My 2015-16 concert season began early this year, with season-opening concerts by the Five Boroughs Music Festival on September 11 and the Brooklyn Art Song Society on September 18.
5BMF decided to start their season in Manhattan, at the National Opera Center’s recital hall, with a program by the American Contemporary Ensemble, a youthful group of composers who perform their own music in ensemble. Group members Caleb Burhans, Timo Andres, Caroline Shaw, Clarice Jensen and Ben Russell collaborated in performances of their own compositions and also performed ensemble pieces by Meredith Monk and Charles Ives.
What struck me most forcibly in listening to these excellent performances was how the “new music” scene has changed and evolved so much since I was a youngster decades ago first encountering “contemporary music.” In those days of the 1960s and 1970s, “contemporary” music meant, for the most part, atonality or serialism, dissonance, the lack of appealing melody, and a generally “grey” coloration, largely abandoning instrumental music’s roots in vocal music and “naturally occurring” scales and melodies. There has been a revolution, and for the past few decades most contemporary music has reclaimed those roots with melodic lines one can follow, consonant harmonies spiced up with occasional surprising modulations or occasional dissonance. Unlike the famous headline from a feature about a contemporary composer in a music magazine of the 1960s (“Who Cares If You Listen?”, facetiously attributed to Milton Babbitt), today’s young composers do care. All of the pieces were well-made in this listener-friendly modern manner, seeking to communicate and appeal to the heart, not just the head, of the listener. The main complaint I might have about some of the pieces was that these composers have imbibed at the well of “minimalism” to the degree that some of the pieces struck me as less eventful than they might ideally be and strained patience at times with their repetitions of small rhythmic cells.
Ironically, perhaps, the piece that was most challenging in terms of harmony, rhythm, and following the musical argument was the masterful Trio for Violin, Cello and Piano by Charles Ives, written a century ago. This was the centerpiece of the program, performed immediately before the intermission. If I were a young composer presenting new music, I would hesitate putting my latest pieces on the same program with the Ives piece, the work of a mature master in a more advanced idiom.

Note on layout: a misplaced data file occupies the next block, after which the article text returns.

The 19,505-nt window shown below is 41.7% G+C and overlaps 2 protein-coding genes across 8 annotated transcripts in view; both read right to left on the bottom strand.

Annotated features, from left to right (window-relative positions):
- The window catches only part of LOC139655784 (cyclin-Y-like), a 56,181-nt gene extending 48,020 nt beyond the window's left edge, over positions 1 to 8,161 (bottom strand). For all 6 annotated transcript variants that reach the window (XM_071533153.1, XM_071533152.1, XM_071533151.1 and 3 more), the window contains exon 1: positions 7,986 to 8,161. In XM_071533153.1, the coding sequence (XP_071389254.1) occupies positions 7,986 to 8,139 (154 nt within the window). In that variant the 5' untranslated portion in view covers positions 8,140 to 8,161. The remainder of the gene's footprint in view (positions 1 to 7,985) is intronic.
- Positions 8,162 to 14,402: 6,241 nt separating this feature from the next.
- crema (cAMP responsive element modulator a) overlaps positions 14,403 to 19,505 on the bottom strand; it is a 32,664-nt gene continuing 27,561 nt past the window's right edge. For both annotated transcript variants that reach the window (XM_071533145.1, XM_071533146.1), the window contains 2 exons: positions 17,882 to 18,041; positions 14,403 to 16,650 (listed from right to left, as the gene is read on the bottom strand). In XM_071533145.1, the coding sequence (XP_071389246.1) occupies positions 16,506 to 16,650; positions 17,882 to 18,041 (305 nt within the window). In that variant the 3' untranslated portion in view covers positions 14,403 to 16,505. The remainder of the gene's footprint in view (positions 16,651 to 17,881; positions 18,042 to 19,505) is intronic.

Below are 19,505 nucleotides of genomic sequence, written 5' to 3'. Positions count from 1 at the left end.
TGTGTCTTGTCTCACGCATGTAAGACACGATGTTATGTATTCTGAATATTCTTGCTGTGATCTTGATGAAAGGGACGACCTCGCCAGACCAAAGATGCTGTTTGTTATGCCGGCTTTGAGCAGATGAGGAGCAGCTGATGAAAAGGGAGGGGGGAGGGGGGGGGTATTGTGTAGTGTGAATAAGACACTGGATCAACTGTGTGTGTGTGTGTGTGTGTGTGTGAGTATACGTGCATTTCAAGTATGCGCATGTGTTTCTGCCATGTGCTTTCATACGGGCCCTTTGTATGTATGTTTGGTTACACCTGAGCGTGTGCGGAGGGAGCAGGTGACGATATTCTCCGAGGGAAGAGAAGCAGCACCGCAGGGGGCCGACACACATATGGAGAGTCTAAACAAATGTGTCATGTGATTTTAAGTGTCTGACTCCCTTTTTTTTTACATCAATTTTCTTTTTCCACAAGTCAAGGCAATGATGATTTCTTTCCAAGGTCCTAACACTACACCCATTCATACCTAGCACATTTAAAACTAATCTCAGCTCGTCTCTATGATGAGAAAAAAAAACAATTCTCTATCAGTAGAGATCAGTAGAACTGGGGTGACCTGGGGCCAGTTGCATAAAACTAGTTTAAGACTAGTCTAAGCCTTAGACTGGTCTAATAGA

Nonetheless, it was an enjoyable concert, with many memorable moments and at least one piece, Caleb Burhans’ “Jahrzeit” in memory of his father for string quartet, that was extremely moving to hear.
Brooklyn Art Song Society began its season at the Lafayette Avenue Presbyterian Church in the Fort Greene neighborhood. This is the first of several programs planned for this season surveying British song, so they went back to the beginnings, John Dowland and Henry Purcell. The program was a provocative blend of “authenticity” and “inauthenticity.” The first half, devoted to Dowland’s songs for voice and lute, were performed with the collaboration of Charles Weaver, one of the city’s leading lutenists, which vocal performances by soprano Sarah Brailey, mezzo Kate Maroney, tenor Nils Neubert, and baritone Jesse Blumberg. I think these songs would have been a bit better served had they been performed in a smaller, less resonant performing space than this church, since the voices tended to overbalance the lute at times. For the second half, Purcell songs were presented using Benjamin Britten’s realizations of piano accompaniments. Britten did a great job, but using a piano to accompany Purcell is throwing authenticity out the window. Nonetheless, these performances were better suited to the acoustic space. The four vocalists from the first half were accompanied by pianists Yuri Kim, Dimitri Dover, and BASS artistic director Michael Brofman. As in the first half, the performances were all very accomplished, and the overall program was a big success to usher in the BASS season.
Coming up next? 5BMF heads to the “boroughs” for performances in Brooklyn and the Bronx on November 12 and 13 by Montreal-based musicians performing baroque music by Biber, Bach, Buxtehude and Schieferlein. BASS presents its next program on October 6 at Deutsches Haus (New York University), settings of German lyrics by Britten and English-source lyrics by Schubert, Schumann and R. Strauss, and a Ned Rorem birthday celebration at Bargemusic in Brooklyn on October 22. Lots of good stuff coming up.